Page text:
The earthquake allowed many parents who were already in the process of adopting Haitian orphans to bring them home earlier than they had planned.

Like Jenna, the little girl we first saw at the Bresma Orphanage three days after the earthquake. Just six days after seeing our report Jenna's adoptive mother was able to bring her home to Denver, Colorado.

Gary Tuchman traveled from Haiti to Denver. He'll bring us Jenna's story later this week as part of our series, "Children of Haiti."

Up next, President Obama's new budget: the winners, the losers and close to $4 trillion price tag. We've got the "Raw Politics."

Also ahead, new developments in the disturbing story Anderson reported on in Haiti. Haitians buried in mass graves finally getting the respect they deserve.

And Joe Johns is in Port-au-Prince tonight, continuing our coverage of the aftermath of the deadly earthquake. And you can ask him a question, text it to AC360 or 22360. Remember, standard rates apply.


BLITZER: President Obama promised change, but did he deliver it in his massive $3.8 trillion proposed budget for next year? He pledged it will create jobs, help the middle class, support education. Will it? At the same time he warned of cuts and said years of deficits have taken a heavy toll on all of us.

Listen to this.


BARACK OBAMA, PRESIDENT OF THE UNITED STATES: We simply cannot continue to spend as if deficits don't have consequences. As if waste doesn't matter. As if the hard-earned tax dollars of the American people can be treated like Monopoly money. As if we can ignore this challenge for another generation. We can't.


BLITZER: The president is taking aim at some programs while his critics are taking aim at him.

Candy Crowley is taking a closer look at the budget and joins us now with some of the "Raw Politics".

Candy, the president talked about spending on some programs, cutting back on others. Why don't you start with the winners in this proposed budget?

CANDY CROWLEY, CNN SENIOR POLITICAL CORRESPONDENT: The winners -- sort of overall the biggest winners here and the president certainly hopes he's the biggest winner of this. There's more money to create jobs building bridges, roads, high-speed rail, things like that. But the president is also proposing -- and this is a winner -- a boost for small businesses.

He wants to use a tax imposed on banks to give tax credits to small businesses who hire new people or give pay hikes to existing staff. Also big boost for lower-income families; those tax breaks that came with last year's stimulus package will carry over for another year. The net effect is slightly higher paychecks for about 110 million families. State governments also set to win at least in this area. Most state budgets, of course, are strained to the breaking point. The Obama budget envisions handing out an additional $25 billion to help pay for Medicaid -- that's the health care program for the poor, education and that's one of the president's three biggest priorities along with health care and energy reform. The Education Department is getting a big boost; $3 billion more for primary and secondary education. And $17 billion more in Pell grants. That's college aid for students of limited means. Also on energy, one of the president's big three, $6 billion to foster clean energy technology.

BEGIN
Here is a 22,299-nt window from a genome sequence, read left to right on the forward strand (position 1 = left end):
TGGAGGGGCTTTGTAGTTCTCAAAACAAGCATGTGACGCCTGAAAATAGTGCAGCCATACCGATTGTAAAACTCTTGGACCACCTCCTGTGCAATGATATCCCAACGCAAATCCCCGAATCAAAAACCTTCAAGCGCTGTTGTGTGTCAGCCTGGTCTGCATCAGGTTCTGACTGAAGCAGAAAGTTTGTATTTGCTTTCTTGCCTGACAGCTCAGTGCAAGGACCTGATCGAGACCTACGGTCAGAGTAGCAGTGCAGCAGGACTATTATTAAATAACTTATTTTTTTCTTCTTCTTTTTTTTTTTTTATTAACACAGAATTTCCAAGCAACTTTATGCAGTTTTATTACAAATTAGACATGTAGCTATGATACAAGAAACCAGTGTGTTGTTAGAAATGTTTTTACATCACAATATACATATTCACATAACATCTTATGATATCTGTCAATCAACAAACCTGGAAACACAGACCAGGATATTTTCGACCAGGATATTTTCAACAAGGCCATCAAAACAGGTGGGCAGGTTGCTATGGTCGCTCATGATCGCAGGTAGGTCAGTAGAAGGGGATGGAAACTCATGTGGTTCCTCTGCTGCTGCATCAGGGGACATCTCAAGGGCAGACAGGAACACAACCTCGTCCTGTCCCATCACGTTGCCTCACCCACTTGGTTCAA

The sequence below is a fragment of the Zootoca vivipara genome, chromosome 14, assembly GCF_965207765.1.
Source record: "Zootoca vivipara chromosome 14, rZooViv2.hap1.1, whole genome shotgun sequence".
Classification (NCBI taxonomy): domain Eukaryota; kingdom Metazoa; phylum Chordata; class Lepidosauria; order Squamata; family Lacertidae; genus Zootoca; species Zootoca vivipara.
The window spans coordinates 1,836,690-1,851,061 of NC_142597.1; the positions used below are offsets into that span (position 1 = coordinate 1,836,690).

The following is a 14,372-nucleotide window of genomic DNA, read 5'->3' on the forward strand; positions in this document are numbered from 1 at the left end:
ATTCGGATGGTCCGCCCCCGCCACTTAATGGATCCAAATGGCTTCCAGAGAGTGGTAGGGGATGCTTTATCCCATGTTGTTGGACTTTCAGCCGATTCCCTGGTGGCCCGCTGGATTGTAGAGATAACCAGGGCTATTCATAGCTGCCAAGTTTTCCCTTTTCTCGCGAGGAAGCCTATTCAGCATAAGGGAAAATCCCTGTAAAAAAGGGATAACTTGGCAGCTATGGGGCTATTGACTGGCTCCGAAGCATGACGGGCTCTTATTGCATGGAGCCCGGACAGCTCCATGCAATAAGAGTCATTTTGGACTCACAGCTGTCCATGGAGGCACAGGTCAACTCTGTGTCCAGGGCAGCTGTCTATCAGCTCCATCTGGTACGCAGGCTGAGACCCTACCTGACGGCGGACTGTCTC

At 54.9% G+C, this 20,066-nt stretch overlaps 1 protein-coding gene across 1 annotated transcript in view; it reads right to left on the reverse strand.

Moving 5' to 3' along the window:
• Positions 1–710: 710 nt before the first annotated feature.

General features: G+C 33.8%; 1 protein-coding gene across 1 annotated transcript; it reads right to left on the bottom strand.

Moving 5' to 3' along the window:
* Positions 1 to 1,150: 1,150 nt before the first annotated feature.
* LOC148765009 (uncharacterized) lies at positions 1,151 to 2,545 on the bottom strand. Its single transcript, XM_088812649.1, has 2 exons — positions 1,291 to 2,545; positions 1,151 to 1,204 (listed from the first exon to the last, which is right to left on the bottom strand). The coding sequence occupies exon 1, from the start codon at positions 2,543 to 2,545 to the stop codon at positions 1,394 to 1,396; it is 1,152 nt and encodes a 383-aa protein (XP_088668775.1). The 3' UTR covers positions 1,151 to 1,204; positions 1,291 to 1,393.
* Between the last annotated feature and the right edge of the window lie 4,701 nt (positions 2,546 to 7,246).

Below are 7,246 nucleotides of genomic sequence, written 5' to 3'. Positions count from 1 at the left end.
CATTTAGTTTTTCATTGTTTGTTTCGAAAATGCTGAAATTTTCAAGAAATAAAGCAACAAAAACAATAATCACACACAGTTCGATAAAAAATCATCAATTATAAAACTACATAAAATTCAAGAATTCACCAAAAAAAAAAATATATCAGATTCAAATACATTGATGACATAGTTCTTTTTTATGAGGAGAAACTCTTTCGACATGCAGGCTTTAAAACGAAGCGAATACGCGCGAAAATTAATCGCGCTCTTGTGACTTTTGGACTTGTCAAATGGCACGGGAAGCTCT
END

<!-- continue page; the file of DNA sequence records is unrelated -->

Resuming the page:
Losers, however, Wolf, there are some of those.

BLITZER: Who are the big losers? Who's going to hate this budget?

CROWLEY: Well, the same people that hated last year's stimulus plan, I think; high-income Americans. That's defined by the White House as households making $250,000 or more. They're going to see their taxes go up because the president wants to let the Bush-era tax cuts in that bracket expire. Some Bush-era oil, gas and coal tax breaks are also going to be eliminated.

Charities -- and this is going to sound familiar Wolf -- because the president proposed this last year. He wants to reduce the amount wealthy taxpayers can deduct for charitable contributions. In the same vein the president would reduce federal payments to wealthy farmers. Another idea he tried and failed to pass last year.

The Army Corps of Engineer of as you know, Katrina fame, takes a huge cut in the Obama plan; 10 percent of the Corps' discretionary budget would be cut. The Corps though has successfully beaten back proposed budget cuts before.

And finally, NASA, I think this is going to hurt people that dream big, Wolf. The good news for the space agency, $6 billion more for NASA over five years; the bad news, the Obama administration wants to kill the "Return to the Moon" program and concentrate instead of developing a commercial system to take astronauts back and forth to the space station.

BLITZER: Congress, of course, can do whatever it wants. They can change all these proposals, these are just proposals. But these are what the president is recommending.

Candy Crowley is going to be getting up very early every Sunday from now on. She's got a new show "STATE OF THE UNION" and she'll be anchoring. Congratulations, Candy.

CROWLEY: Thanks, Wolf.

BLITZER: 9:00 a.m. Sunday mornings with Candy Crowley. We're going to be watching you. Candy, good work.

CROWLEY: Thank you. BLITZER: The president's $3.8 trillion budget plan will sink the government deeper and deeper into debt. The president saying his proposal will create jobs and save the economy. But how much more red ink can the government ring up before bankrupting the entire economy -- the country, in fact?